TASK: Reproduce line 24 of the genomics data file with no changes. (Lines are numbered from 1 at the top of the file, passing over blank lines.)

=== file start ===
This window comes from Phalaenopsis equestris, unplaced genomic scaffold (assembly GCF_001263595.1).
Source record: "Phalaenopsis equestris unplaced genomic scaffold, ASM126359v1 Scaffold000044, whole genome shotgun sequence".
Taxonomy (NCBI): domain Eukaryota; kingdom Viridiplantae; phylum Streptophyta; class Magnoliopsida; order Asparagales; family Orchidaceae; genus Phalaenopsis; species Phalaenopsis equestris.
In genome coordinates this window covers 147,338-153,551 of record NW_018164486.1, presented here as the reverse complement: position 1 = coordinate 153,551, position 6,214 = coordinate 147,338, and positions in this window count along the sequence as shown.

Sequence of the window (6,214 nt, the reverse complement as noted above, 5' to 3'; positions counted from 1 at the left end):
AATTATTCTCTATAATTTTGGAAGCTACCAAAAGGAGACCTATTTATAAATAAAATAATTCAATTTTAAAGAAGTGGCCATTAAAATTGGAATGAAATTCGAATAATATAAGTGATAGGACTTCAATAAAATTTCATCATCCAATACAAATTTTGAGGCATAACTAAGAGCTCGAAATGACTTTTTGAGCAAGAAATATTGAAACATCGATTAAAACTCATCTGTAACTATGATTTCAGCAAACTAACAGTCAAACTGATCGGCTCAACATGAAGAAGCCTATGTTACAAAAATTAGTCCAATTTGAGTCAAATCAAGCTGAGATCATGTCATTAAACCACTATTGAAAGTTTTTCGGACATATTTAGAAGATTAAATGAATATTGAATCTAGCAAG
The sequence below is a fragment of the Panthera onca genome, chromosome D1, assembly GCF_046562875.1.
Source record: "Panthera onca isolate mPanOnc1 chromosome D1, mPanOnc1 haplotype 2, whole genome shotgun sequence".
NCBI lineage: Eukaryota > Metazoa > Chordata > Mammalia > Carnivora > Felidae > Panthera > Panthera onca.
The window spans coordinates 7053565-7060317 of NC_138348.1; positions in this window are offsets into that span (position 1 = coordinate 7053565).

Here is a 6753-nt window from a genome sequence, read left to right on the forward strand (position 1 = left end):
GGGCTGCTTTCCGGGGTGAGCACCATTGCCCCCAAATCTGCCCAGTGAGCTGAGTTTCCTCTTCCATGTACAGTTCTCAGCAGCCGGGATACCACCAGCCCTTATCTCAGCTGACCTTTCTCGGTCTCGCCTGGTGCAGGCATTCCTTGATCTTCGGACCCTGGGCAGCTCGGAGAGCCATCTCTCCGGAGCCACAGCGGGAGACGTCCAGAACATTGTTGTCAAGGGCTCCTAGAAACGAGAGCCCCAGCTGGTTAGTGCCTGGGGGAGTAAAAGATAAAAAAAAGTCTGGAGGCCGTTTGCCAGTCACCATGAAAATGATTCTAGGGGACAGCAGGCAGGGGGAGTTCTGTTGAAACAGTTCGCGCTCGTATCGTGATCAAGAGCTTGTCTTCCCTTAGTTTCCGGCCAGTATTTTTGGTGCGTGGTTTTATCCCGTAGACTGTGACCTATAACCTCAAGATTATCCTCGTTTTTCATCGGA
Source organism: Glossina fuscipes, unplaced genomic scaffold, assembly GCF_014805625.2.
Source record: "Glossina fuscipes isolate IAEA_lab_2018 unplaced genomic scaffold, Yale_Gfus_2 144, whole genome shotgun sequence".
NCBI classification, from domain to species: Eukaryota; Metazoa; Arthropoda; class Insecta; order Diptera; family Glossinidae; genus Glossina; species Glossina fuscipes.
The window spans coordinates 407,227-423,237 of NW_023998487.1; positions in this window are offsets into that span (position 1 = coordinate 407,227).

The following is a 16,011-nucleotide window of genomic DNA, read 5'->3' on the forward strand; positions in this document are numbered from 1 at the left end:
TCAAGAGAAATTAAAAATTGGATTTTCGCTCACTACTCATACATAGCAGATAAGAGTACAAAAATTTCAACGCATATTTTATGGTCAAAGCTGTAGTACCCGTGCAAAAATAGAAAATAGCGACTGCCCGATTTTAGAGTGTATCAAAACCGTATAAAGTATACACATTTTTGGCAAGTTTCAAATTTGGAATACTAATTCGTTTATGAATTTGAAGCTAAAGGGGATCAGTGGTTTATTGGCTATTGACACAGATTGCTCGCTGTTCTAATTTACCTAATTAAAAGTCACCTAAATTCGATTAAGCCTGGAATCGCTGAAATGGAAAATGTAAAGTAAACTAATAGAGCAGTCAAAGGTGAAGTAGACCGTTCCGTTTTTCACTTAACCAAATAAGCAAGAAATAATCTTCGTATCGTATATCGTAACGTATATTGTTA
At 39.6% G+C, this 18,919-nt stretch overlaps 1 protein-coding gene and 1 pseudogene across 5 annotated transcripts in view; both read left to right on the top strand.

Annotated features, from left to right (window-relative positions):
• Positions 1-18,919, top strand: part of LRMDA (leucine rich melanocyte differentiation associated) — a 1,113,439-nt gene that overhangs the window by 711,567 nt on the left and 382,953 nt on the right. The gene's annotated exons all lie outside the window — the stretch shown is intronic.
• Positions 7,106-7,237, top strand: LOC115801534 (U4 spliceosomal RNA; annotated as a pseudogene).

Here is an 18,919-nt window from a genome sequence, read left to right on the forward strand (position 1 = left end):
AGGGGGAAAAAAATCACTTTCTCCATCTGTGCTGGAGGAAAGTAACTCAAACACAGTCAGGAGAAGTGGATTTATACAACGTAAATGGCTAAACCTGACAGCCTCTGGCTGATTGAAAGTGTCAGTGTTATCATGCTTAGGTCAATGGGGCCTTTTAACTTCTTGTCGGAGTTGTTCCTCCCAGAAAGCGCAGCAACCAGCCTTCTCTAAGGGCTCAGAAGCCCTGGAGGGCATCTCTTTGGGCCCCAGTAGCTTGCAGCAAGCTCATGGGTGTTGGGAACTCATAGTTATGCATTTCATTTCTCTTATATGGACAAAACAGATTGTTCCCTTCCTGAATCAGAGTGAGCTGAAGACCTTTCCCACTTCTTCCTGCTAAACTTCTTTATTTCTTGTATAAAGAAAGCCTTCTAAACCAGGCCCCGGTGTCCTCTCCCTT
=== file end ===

AGGGGGAAAAAAATCACTTTCTCCATCTGTGCTGGAGGAAAGTAACTCAAACACAGTCAGGAGAAGTGGATTTATACAACGTAAATGGCTAAACCTGACAGCCTCTGGCTGATTGAAAGTGTCAGTGTTATCATGCTTAGGTCAATGGGGCCTTTTAACTTCTTGTCGGAGTTGTTCCTCCCAGAAAGCGCAGCAACCAGCCTTCTCTAAGGGCTCAGAAGCCCTGGAGGGCATCTCTTTGGGCCCCAGTAGCTTGCAGCAAGCTCATGGGTGTTGGGAACTCATAGTTATGCATTTCATTTCTCTTATATGGACAAAACAGATTGTTCCCTTCCTGAATCAGAGTGAGCTGAAGACCTTTCCCACTTCTTCCTGCTAAACTTCTTTATTTCTTGTATAAAGAAAGCCTTCTAAACCAGGCCCCGGTGTCCTCTCCCTT